Updated: Jan 12
Many people view yoga and advancing in yoga poses as predominantly a matter of becoming more flexible. However, flexibility is always in a dynamic relationship with building strength. Staying strong in every pose and learning to engage our muscles properly inspires a sense of steadiness. Even in poses that require significant mobility, you must engage your muscles to avoid overstretching. As we practice, there is an ever evolving relationship between becoming and staying steady while opening up the body.
Additionally, becoming physically stronger can also benefit you mentally. It can build confidence and a sense of personal power. Developing upper body strength in particular can afford you more ease and efficiency in poses. For example, if you feel yourself collapsing in chaturanga, or the bottom of a push-up, building strength can help you maintain your optimal alignment and thus flow more seamlessly. If you have difficulty holding weight-bearing poses, such as down dog, plank, arm balances, or inversions, more upper body strength is going to be your friend.
The following pose variations will work your upper body more than their traditional cousins. Approach them like you would any other pose—maintain good alignment and challenge yourself, but only so much that you can stay connected to your breath.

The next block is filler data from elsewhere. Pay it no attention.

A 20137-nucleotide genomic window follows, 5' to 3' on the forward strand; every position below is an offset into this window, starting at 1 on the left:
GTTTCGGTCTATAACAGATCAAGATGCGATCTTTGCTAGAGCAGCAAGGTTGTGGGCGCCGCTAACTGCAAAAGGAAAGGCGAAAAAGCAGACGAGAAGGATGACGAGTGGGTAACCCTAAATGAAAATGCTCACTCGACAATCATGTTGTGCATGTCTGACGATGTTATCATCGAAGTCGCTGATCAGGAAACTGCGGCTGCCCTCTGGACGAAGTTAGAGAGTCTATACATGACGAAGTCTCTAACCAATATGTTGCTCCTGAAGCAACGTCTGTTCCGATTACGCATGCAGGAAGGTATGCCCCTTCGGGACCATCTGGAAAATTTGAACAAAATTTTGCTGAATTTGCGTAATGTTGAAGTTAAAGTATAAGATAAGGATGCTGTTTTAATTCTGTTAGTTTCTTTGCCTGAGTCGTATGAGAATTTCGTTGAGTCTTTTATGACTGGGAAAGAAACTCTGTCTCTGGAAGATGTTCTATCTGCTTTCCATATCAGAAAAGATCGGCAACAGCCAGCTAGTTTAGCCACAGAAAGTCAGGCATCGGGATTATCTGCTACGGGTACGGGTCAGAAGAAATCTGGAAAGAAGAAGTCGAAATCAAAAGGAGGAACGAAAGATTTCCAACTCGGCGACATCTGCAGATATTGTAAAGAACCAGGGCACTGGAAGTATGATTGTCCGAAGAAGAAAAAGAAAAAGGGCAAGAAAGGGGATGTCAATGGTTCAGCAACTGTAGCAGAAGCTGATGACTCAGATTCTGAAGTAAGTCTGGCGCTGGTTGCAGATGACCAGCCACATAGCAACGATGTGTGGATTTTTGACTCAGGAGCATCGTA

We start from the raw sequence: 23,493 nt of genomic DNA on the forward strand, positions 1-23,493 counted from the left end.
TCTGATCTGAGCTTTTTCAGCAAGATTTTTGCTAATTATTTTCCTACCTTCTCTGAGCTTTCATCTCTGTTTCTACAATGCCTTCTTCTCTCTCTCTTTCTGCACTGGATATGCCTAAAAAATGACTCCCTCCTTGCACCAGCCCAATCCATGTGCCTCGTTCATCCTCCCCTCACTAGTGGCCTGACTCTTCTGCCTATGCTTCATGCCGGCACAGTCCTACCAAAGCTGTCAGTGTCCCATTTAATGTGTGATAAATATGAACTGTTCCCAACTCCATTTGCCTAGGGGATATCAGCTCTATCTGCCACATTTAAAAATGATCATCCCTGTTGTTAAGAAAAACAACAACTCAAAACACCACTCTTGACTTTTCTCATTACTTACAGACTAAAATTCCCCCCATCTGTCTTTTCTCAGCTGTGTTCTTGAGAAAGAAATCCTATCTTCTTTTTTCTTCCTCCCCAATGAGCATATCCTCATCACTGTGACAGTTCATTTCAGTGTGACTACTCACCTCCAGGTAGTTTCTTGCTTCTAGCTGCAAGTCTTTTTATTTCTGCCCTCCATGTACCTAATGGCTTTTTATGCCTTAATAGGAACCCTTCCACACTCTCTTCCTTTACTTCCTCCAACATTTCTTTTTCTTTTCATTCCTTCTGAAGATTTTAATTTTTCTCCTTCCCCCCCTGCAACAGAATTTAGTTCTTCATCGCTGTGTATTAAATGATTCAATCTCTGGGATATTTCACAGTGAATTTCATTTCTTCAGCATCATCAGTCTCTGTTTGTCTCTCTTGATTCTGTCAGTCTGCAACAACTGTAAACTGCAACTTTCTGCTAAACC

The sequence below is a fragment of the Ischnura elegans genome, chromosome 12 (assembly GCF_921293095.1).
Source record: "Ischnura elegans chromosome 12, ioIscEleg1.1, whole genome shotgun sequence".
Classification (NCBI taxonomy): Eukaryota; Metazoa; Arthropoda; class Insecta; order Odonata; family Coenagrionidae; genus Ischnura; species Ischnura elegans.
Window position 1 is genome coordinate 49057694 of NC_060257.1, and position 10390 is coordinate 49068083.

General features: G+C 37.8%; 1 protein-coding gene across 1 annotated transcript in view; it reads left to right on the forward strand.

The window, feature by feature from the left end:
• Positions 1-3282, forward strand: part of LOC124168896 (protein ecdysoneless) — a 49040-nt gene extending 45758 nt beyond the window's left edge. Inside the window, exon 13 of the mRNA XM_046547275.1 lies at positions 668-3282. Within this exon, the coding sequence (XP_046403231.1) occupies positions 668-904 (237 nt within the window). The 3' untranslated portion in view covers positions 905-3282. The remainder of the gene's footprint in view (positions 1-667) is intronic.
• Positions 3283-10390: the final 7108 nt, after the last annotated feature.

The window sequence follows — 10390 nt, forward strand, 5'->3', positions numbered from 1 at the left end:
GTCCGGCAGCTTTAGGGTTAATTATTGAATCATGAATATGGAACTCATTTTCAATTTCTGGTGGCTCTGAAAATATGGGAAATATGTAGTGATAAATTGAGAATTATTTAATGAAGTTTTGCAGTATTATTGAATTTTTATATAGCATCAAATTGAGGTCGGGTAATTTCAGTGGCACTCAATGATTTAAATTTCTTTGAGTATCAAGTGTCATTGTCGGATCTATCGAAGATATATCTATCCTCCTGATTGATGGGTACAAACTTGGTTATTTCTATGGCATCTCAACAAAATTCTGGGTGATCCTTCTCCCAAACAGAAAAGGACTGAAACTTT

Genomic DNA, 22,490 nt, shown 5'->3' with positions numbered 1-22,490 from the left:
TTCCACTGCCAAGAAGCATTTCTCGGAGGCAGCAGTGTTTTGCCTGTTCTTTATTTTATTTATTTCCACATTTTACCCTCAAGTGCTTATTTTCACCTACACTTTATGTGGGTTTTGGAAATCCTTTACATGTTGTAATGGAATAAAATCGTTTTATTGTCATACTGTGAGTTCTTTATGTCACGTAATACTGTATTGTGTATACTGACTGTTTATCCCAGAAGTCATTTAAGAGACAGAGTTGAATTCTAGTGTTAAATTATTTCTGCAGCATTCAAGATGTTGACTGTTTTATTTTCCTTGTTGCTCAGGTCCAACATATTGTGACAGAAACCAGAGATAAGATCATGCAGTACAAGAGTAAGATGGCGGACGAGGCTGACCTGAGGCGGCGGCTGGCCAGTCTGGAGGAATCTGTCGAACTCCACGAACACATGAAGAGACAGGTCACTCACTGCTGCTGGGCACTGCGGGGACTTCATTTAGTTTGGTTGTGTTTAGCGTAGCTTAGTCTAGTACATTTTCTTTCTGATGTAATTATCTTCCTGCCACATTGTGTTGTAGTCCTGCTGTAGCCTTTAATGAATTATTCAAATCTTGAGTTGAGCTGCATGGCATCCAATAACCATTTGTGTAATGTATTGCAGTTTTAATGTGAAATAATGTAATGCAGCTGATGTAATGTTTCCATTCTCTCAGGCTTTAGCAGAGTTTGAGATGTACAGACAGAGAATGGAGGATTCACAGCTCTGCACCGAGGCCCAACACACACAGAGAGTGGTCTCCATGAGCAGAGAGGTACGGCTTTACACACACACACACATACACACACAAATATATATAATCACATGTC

How: In down dog, bend your elbows out to the side and angle them forward enough to maintain a subtle lift under your armpits. There should be a 90-degree angle in your elbows. Engaging evenly through your shoulders and upper back, slowly straighten your arms. Do ten repetitions total, or until you’re no longer able to hold down dog with your arms straight and a slight arch in your low back.
Why: If you want to build upper body strength, this is a good place to start. You take a familiar pose, in this case, down dog, and turn it into an exercise in mindfulness. By bending your arms and deconstructing down dog to slowly restraighten them while engaging your shoulders and upper back, you reaffirm good alignment as you build strength in your shoulders, upper back, and arms.
How: Start in plank with your shoulders over your wrists.
With control, move your right hand a forearm’s length forward and lower your right forearm to the floor. Make sure your right elbow is aligned with your left wrist. Bend your left elbow into a push-up or chaturanga position, with your elbow swinging away from your body just enough to keep your chest broad on that side.
Then move your left hand forward one forearm's length and gently lower your left forearm to the floor so that your elbows are now parallel to each other and under your shoulders in a forearm plank.
Pause here for a breath and then come up onto your left hand, moving it back under your left shoulder,
followed by moving your right hand back under your right shoulder.
Straighten both arms into plank.